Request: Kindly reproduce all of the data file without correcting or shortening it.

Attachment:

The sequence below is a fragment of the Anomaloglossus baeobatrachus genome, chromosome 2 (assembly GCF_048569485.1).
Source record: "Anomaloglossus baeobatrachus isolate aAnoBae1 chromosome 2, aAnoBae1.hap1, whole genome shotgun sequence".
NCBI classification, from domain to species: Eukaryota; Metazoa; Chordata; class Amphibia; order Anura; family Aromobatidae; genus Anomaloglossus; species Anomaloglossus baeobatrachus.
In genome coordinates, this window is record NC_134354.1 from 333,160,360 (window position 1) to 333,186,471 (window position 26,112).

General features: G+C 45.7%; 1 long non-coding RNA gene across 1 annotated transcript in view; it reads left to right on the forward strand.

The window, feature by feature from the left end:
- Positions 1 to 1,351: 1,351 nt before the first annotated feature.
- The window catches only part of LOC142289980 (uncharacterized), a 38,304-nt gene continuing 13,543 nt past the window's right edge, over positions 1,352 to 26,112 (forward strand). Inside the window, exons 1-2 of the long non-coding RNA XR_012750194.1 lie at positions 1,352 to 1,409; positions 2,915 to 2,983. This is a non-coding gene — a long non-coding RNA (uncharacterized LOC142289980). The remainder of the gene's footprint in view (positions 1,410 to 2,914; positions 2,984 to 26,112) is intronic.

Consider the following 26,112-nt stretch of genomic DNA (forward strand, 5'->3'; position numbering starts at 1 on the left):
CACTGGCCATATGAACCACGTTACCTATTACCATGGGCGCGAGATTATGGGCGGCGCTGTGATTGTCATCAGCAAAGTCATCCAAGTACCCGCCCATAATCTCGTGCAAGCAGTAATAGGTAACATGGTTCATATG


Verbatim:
The sequence below is a fragment of the Anomaloglossus baeobatrachus genome, chromosome 2 (assembly GCF_048569485.1).
Source record: "Anomaloglossus baeobatrachus isolate aAnoBae1 chromosome 2, aAnoBae1.hap1, whole genome shotgun sequence".
NCBI classification, from domain to species: Eukaryota; Metazoa; Chordata; class Amphibia; order Anura; family Aromobatidae; genus Anomaloglossus; species Anomaloglossus baeobatrachus.
In genome coordinates, this window is record NC_134354.1 from 333,160,360 (window position 1) to 333,186,471 (window position 26,112).

General features: G+C 45.7%; 1 long non-coding RNA gene across 1 annotated transcript in view; it reads left to right on the forward strand.

The window, feature by feature from the left end:
- Positions 1 to 1,351: 1,351 nt before the first annotated feature.
- The window catches only part of LOC142289980 (uncharacterized), a 38,304-nt gene continuing 13,543 nt past the window's right edge, over positions 1,352 to 26,112 (forward strand). Inside the window, exons 1-2 of the long non-coding RNA XR_012750194.1 lie at positions 1,352 to 1,409; positions 2,915 to 2,983. This is a non-coding gene — a long non-coding RNA (uncharacterized LOC142289980). The remainder of the gene's footprint in view (positions 1,410 to 2,914; positions 2,984 to 26,112) is intronic.

Consider the following 26,112-nt stretch of genomic DNA (forward strand, 5'->3'; position numbering starts at 1 on the left):
CACTGGCCATATGAACCACGTTACCTATTACCATGGGCGCGAGATTATGGGCGGCGCTGTGATTGTCATCAGCAAAGTCATCCAAGTACCCGCCCATAATCTCGTGCAAGCAGTAATAGGTAACATGGTTCATATG